14 Term OS PHAC PLD POSIX PSAC QoS QPSK RD RF RLS RS RSS RTOS SAL SCA SDR SLOC SS SWaP-C VoIP WiMAX WRC Meaning Operating System Plan for Hardware Aspects of Certification Programmable Logic Device Portable Operating System Interface (UNIX) Plan for Software Aspects of Certification Quality of Service Quaternary Phase Shift Keying Radio Devices Radio Frequency Recursive Least Squares Radio Services Radio Security Services Real-Time Operating System Security Assurance Level Software Communications Architecture Software Defined Radio Software Line Of Code Subscriber Station Size, Weight and Power - Cost Voice over IP Worldwide Interoperability for Microwave Access World Radio Conference Edition Number: 1.1 Issue 1 Page: 4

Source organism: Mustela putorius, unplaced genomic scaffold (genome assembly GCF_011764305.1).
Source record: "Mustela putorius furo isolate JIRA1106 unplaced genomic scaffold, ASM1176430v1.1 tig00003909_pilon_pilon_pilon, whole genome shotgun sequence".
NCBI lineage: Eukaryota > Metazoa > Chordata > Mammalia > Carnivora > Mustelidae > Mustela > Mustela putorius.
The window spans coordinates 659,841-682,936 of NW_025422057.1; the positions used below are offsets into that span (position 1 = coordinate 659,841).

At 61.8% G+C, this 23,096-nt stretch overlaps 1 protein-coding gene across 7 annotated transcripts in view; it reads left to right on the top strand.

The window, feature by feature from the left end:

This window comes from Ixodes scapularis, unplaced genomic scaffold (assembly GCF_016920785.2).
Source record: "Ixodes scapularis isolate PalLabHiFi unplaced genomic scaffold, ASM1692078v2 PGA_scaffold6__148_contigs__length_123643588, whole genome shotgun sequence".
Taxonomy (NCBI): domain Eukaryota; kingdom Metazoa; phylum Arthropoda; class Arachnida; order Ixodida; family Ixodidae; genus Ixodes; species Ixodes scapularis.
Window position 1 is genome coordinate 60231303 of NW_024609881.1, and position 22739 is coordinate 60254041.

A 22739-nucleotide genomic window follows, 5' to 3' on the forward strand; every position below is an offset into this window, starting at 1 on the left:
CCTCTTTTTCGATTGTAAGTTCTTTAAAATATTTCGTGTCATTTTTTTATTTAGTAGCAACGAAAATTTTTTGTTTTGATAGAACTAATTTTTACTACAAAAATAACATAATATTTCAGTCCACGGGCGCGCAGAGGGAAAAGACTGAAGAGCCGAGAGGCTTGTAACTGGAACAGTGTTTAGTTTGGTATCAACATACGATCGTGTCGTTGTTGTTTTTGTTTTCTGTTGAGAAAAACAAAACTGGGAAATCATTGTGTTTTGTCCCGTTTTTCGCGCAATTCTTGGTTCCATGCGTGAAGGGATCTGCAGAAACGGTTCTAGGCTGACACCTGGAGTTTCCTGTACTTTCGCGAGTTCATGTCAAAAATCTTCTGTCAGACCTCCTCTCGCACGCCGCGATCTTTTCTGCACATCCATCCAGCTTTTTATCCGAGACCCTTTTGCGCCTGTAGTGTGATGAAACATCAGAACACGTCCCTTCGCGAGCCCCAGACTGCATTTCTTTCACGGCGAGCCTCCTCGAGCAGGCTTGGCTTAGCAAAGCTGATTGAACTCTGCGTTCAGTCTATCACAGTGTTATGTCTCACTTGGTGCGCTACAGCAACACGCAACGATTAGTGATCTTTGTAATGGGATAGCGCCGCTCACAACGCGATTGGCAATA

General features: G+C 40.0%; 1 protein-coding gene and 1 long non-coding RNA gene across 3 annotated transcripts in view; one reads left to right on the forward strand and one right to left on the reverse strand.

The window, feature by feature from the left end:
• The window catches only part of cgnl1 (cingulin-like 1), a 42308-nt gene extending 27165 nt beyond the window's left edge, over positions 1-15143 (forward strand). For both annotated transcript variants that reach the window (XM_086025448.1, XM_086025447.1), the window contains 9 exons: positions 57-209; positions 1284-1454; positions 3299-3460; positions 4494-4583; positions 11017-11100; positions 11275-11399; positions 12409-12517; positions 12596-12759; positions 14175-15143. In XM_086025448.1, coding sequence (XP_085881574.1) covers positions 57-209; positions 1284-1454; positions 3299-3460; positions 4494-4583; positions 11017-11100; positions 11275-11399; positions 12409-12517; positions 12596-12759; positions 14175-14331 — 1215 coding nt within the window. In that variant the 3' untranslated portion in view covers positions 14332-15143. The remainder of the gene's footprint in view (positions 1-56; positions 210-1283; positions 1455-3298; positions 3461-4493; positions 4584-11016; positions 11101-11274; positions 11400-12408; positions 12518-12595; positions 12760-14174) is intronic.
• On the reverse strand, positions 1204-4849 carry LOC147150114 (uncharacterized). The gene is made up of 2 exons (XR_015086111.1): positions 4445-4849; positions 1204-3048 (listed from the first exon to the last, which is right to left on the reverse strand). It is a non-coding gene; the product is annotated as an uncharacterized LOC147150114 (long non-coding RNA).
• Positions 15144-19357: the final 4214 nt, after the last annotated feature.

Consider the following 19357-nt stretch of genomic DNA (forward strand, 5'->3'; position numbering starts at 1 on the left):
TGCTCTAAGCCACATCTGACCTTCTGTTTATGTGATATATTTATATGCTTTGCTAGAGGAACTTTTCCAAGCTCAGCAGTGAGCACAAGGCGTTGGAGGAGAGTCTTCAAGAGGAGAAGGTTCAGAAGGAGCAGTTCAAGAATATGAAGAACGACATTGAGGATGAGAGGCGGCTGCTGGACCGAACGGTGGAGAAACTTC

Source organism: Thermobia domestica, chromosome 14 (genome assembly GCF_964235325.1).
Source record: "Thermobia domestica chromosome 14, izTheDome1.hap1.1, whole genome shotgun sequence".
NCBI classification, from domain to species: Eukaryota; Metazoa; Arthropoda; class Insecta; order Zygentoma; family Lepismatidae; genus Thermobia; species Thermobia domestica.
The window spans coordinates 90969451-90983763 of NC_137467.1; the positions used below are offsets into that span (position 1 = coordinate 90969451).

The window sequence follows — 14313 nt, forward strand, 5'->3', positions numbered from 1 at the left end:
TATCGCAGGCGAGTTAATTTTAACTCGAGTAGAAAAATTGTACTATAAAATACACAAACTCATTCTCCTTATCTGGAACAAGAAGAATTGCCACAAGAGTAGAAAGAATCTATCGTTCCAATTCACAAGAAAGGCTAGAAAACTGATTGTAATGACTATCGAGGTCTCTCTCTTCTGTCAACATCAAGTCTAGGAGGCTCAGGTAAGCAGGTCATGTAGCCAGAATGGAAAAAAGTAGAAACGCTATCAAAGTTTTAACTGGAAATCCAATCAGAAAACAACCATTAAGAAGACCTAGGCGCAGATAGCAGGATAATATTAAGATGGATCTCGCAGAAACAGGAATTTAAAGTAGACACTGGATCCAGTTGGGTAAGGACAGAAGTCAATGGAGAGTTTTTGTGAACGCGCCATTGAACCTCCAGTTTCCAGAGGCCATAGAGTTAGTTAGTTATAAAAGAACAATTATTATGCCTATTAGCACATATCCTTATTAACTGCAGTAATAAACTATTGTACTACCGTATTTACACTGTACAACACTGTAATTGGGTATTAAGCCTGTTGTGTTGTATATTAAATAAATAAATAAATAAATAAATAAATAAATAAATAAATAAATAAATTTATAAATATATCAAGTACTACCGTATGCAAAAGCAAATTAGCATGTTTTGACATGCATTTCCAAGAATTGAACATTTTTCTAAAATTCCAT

15 5. BACKGROUND 5.1 Avionics Certification Most if not all aspects of design, production, maintenance and operation of civil aircraft are subject to extensive regulation by governments. Certification is a critical element in the safety-conscious culture on which aviation is based [AVI-HDBK]. The purpose of avionics certification is to document a regulatory judgement that an airborne system meets all applicable regulatory requirements, can be manufactured properly and finally installed safely onboard an aircraft. Certification authorities will show a great interest for four engineering topics: 1. System requirements: Requirements capture is often considered by avionics developers as the most important technical activity. The resulting system specification will indeed describe normal and abnormal operations, performance, safety, functional testing, training and maintenance procedures. 2. Safety assessment 1 : As early as possible in the project, developers should address the aircraft-level hazards associated with their proposed system, as there is an explicit correlation between the severity of a system s hazard and the scrutiny to which the system will be subjected. Initial considerations of hazards are formalized in a Functional Hazard Assessment (FHA). 3. Environmental qualification: Environmental qualification is required for avionics to determine the performance of the equipment/system to its applicable environmental conditions. It is the responsibility of the applicant to identify the environmental conditions to which their systems may be exposed and to specify the applicable environmental and EMI/EMC requirements and the appropriate test methods (e.g. applicable environmental test conditions and test procedures for temperature, altitude, humidity, vibrations, susceptibility to radio frequencies, etc, as specified by RTCA DO-160E). The applicable environmental qualification levels (applicable RTCA DO-160E categories) represent the most severe environment to which the equipment/system is expected to be regularly exposed during its service life. Environmental testing must be performed on test units representative of the final products, and may be witnessed by specialists designated by certification authorities. 4. Software assurance: Since software has become increasingly important in avionics development, it is frequently the dominant consideration in certification planning. Regulatory compliance for software will show conformance to guidelines as described in EUROCAE ED-12B / RTCA DO-178B. These are assurance standards and not development standards for software, and remain 1 Safety assessment will not be discussed further in this study. As no safety analysis was done for the FCI components, this study addresses Level D (i.e. minor failure condition) up to Level A (i.e catastrophic failure condition). This way the outcome of this study is indicative and representative of the expected costs for all FCI new radio developments (including the L-band radio platforms). Edition Number: 1.1 Issue 1 Page: 5